Only accepting information for networks whose RIR data proof ownership or maintenance by Amazon would be a
    more thorough approach, though. However, that involves bulk queries to the Whois, as a decent chunk of their
    IP space is assigned by ARIN. In case of RIPE et al., we might parse our way through the databases we already
    have, but this is laborious, and we have no routines for enumerating maintainer data yet.

(b) I honestly dislike intransparent changes here. Since we fill the override SQL table on demand every time,
    retracing content of generated location databases will be quite tricky if they did not originate from our own
    override files.

    On the other hand, we do not store the contents of the RIR databases downloaded, either. Simply dumping the
    Amazon AWS IP range feed into our Git repository would solve the transparency issue, but results in unnecessary
    bloat - unless we really need it someday.

    Do you have a particular idea about how to solve this issue in mind?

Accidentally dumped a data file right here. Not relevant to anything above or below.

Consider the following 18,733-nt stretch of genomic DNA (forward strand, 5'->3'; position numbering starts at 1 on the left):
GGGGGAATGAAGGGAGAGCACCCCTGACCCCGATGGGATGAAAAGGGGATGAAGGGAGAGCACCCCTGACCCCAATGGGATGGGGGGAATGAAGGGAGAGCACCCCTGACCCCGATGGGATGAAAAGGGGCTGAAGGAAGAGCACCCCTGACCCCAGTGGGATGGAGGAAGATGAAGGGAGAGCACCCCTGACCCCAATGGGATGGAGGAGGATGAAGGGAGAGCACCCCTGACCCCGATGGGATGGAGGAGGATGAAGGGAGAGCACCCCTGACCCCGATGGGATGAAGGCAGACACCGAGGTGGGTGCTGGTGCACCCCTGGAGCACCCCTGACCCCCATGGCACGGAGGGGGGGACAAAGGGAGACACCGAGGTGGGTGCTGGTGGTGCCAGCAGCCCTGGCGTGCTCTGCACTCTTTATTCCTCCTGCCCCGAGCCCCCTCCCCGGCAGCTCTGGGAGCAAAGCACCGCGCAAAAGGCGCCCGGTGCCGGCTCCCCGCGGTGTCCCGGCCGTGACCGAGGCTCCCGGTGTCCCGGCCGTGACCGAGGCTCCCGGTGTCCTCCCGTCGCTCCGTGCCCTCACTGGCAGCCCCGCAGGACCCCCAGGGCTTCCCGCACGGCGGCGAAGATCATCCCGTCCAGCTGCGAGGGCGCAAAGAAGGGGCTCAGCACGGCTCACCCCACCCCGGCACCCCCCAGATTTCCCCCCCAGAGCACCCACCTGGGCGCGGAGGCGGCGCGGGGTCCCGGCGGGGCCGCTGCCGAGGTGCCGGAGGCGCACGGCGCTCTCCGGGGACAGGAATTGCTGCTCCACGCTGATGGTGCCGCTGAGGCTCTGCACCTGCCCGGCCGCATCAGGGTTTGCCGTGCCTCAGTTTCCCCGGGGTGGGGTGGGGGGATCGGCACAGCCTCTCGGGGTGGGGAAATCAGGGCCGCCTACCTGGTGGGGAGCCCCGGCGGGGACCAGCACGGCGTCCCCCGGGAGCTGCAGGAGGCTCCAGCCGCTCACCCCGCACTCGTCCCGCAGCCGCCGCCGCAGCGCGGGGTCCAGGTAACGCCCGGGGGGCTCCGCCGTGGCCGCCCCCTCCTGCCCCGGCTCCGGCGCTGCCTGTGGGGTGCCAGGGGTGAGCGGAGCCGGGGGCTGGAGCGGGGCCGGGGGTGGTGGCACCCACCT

Regarding (a), the RIRs' FTP server FQDNs are at least DNSSEC-signed, but we do not enforce this. While I vaguely
remember to have seen signatures for the RIPE database, we currently do not validate it, either. Although this
would increase complexity and affects performance when generating a database at our end, I would propose to do so
whenever possible. Thoughts?

Sorry for this length and not very optimistic answer. If you ask me, you'll always get the worst-case scenario. :-)

After all, we are doing security here...

Thanks, and best regards,
Peter Müller


> Hello Peter,
> 
> Thanks for this, I guess this would affect quite a few people out there…
> 
> However, is it a good idea to use the overrides table for this? Should that not be reserved for the pure overrides?
> 
> There is no way to view these changes. Is that something we can live with?
> 
> -Michael
> 
>> On 10 Apr 2021, at 13:28, Peter Müller <peter.mueller@ipfire.org> wrote:
>>